Is the product or service review you read a fake?   On the surface, it isn’t so easy to tell.  But if you are buying cheap electronic or kitchen devices, you MUST dive deeply into the reviews.  However, some new free websites have popped up that help you bust the fake reviewers.   They make it easy for you to decide whether to buy a product or service found on Amazon or Yelp (or certain apps).   You’ll save time and gain security in any decision you make by using either Fakespot or ReviewMeta.

Fakespot analyzes reviews found on Amazon, Yelp or some apps.   All you do is copy and paste the link to the product page, then click Analyze.  You can download the Fakespot app and use it on either Android or iOS devices.   The resulting analysis will give a letter grade (A-F) for the product reviews.   Fakespot’s analysis looks at both reviews and reviewers, evaluating questionable spelling and grammar, number of reviews, purchasing patterns, mismatched dates and other telltale signs of suspicious review activity.

ReviewMeta currently limits its reviews to products sold on Amazon.   Unlike Fakespot,  ReviewMeta strips out or reduces the weight of certain reviews, then leaves you with an adjusted rating, as if the questionable reviews didn’t exist.  We find this to be a bit more accurate than Fakespot’s letter grade.   You can also get a far more in-depth analysis if you include your email address.

If you do much online shopping, you’ll appreciate the usefulness of the analyses offered by these two websites.   It’s not any secret that Amazon ratings are artificially inflated  (the company itself has been trying to reduce rating gaming with mixed success).    Up until late 2016, Amazon had been gamed by “review clubs”.    They worked like this: You’d sign up, get a free or heavily discounted product and in exchange you’d post a review. Amazon required that a reviewer add some kind of language acknowledging that the reviewer disclose whether they got the product for free or at a discount.   On the surface, this seems legit, but the “review clubs” proliferated and soon it became obvious that subpar products were getting inflated reviews.  Amazon has begun to prevent sellers from promoting “incentivized” reviews but the review groups still exist.  (Just type in “review group” in Facebook if you want to confirm).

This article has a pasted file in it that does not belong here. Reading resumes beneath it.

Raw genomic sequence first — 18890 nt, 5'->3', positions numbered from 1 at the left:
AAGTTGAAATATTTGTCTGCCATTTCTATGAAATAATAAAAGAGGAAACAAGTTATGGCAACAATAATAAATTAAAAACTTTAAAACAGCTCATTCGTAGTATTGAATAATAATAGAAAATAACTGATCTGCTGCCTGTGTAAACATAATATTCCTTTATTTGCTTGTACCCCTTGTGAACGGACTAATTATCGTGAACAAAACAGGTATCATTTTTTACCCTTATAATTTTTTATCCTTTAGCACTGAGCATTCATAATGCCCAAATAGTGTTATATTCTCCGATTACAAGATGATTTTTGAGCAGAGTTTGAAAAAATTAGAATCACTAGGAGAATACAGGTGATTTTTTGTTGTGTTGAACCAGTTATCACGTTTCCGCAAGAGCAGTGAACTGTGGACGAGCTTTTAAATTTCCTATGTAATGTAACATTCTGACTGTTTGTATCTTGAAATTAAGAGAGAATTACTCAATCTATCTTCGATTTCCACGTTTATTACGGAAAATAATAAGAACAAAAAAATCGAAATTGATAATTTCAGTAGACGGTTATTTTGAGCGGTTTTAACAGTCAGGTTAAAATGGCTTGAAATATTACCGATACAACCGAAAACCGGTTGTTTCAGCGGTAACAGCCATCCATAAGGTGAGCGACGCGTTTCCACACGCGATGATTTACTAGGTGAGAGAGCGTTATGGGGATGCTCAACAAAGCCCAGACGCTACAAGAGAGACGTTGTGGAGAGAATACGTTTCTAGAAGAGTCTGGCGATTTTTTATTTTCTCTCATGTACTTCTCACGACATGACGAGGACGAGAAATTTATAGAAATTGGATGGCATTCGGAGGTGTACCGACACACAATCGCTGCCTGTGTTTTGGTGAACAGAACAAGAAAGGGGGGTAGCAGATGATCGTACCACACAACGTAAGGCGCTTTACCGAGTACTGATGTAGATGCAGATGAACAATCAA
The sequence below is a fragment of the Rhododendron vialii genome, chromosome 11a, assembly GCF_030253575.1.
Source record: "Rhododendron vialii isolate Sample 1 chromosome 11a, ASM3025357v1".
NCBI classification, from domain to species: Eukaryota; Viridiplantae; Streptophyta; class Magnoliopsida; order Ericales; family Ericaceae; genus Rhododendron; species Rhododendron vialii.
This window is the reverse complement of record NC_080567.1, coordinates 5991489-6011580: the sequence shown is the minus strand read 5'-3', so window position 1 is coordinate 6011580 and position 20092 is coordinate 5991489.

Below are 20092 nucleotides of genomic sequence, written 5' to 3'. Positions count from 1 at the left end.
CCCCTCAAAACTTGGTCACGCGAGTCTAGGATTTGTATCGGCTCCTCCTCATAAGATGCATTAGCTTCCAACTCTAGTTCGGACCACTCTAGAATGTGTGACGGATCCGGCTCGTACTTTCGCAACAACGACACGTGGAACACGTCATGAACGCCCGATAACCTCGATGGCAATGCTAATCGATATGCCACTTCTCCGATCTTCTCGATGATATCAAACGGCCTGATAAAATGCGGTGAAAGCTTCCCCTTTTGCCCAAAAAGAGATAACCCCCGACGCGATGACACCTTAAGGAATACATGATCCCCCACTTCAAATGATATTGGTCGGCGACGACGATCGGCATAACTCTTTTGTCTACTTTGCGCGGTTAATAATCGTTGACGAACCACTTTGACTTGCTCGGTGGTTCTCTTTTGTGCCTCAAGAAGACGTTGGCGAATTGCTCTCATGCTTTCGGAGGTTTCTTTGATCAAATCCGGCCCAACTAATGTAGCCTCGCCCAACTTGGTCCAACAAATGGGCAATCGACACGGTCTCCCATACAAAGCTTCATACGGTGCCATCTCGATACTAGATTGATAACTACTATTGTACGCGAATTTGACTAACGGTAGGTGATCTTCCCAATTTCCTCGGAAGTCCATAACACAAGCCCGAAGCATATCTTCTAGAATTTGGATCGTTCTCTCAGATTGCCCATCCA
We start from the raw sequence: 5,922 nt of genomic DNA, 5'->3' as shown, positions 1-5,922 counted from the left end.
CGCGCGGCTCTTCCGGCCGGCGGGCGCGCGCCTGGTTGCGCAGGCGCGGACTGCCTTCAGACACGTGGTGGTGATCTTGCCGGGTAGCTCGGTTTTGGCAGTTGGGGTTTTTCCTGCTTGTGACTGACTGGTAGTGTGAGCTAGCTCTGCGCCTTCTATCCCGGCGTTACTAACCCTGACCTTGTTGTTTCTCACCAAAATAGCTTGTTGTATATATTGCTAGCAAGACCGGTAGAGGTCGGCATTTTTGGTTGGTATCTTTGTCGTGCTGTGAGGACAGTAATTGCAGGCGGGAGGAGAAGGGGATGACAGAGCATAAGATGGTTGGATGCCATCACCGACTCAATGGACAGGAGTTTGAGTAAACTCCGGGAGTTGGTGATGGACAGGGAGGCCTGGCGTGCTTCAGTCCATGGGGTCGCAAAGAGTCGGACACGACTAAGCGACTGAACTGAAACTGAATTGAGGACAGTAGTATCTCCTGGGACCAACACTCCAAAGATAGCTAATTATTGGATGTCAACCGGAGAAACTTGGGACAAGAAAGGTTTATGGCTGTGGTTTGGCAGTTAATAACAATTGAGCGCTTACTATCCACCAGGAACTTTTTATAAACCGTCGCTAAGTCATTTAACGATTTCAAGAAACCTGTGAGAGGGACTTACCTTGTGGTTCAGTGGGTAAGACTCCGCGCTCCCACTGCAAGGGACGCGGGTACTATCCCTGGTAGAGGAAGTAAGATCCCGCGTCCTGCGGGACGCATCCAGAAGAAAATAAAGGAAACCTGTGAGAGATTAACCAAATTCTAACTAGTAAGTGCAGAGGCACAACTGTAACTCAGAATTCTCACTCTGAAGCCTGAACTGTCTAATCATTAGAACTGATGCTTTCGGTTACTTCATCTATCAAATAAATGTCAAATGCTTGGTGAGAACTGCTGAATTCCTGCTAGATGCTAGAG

It is unlikely that Amazon will clean-up its review process anytime soon.   So, the service offered by these two websites is a very valuable tool for any savvy shopper.  It is important to keep in mind that these review analyses might have accuracy issues as well, and that they don’t necessarily reflect the quality of the product itself.  But if you are looking at a product with less than 1000 reviews added since 2016, you would be well served to use the Fakespot and ReviewMeta reports before pressing the “Buy” button.